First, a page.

The ‘Capote’ film and ‘In Cold Blood’

I was interested to watch the film after finishing the book, and my interest was definitely rewarded.  Phillip Seymour Hoffman’s ‘Best Actor’ Oscar was well deserved.  One of the first statements the Capote character makes in the film, after arriving in Kansas, is “I don’t care if they catch the killers or not.”  In a room full of the KBI investigators, this comment doesn’t go over particularly well.  For students wondering about objectivity, however, the character makes his point clear:  he is going to be a non-discriminatory observer.  At least until the killers are caught, and he develops a fascination with Perry Smith.

The inclusion of Harper Lee in the film was unexpected.  As I read In Cold Blood, I had no idea Capote was traveling with another author who helped him out periodically with community relations and research.  I had heard before they were friends, but wasn’t aware to what extent.  This omission pointed something out to me about the way Capote didn’t include himself, or Lee, in the book.  Until the end anyway, when I got the impression that Capote fabricated a character, who he just called “a reporter,” that was actually himself.  When Hickock talks to a reporter shortly before he is executed, the book leaves out what the film makes clear: the reporter was the author himself.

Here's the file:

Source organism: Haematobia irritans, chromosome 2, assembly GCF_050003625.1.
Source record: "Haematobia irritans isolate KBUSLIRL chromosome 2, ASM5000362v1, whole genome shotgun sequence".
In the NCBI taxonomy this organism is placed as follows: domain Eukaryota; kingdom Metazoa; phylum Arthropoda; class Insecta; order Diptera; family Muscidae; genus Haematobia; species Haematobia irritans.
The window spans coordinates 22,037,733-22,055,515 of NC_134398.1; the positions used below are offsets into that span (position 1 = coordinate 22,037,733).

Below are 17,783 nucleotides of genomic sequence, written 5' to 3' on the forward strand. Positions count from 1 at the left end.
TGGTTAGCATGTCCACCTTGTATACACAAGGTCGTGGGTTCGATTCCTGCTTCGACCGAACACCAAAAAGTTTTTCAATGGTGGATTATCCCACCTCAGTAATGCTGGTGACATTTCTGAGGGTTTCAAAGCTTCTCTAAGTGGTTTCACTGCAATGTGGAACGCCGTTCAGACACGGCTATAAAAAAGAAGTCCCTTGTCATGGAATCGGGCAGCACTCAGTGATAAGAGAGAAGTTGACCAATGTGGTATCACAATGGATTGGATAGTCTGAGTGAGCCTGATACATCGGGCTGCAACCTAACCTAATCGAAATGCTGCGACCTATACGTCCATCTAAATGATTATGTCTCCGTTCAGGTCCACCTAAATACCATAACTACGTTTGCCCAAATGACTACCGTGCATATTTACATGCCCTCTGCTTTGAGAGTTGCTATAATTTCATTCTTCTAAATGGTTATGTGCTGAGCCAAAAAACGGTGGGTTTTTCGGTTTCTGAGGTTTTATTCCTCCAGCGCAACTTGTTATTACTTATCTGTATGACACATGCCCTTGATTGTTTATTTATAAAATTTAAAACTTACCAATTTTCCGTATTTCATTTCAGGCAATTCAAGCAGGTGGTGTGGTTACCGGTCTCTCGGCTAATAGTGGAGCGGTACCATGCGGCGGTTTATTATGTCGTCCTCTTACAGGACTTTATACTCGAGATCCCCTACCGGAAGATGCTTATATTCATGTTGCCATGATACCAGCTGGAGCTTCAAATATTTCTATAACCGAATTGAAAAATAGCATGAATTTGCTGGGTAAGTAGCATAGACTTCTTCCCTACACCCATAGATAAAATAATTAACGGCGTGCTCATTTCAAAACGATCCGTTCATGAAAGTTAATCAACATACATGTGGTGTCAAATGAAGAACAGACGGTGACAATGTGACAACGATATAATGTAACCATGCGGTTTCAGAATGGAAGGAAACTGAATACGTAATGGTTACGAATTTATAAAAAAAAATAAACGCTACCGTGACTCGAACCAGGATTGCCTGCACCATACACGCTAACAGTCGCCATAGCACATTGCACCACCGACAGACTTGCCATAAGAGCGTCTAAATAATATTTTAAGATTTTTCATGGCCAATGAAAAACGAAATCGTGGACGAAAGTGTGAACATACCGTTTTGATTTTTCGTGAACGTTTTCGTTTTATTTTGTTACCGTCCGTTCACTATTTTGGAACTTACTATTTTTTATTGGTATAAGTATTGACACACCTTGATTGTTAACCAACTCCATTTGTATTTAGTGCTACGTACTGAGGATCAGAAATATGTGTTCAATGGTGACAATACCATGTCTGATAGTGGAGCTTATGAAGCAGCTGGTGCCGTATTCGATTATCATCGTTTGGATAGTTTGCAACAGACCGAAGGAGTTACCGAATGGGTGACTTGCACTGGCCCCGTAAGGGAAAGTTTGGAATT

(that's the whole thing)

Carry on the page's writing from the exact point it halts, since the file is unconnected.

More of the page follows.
In the film, Capote goes to great lengths to keep the convicts alive, so that he can squeeze as much of the story out of them as possible before they are departed.  His hiring of an expensive lawyer to continue their appeals is left out of the book, but a crucial element of the film.  I’m not sure if that story arc is fact, or a false inclusion by Hollywood.  His ethics are further questionable when he bribes the warden to gain uninterrupted access to the prisoners.  So, to make up for these ethical lapses, the film version of Truman suffers from horrible guilt nearing the end of the story, worried sick that his hired lawyers will actually acquit the defendants and the murderers will go free.

Oddly, Capote’s injection of himself in the proceedings parallels the argument of the murderer’s appeals – that the jury in their trial was not objective, having been acquaintances of the Clutter family.  Was the verdict reached by the jury biased, because of their personal connections to the case?  Likewise, was Capote’s book fallible because of his influence on the events, omitted from the final copy?  In any event, both the book and the movie were highly enjoyable.

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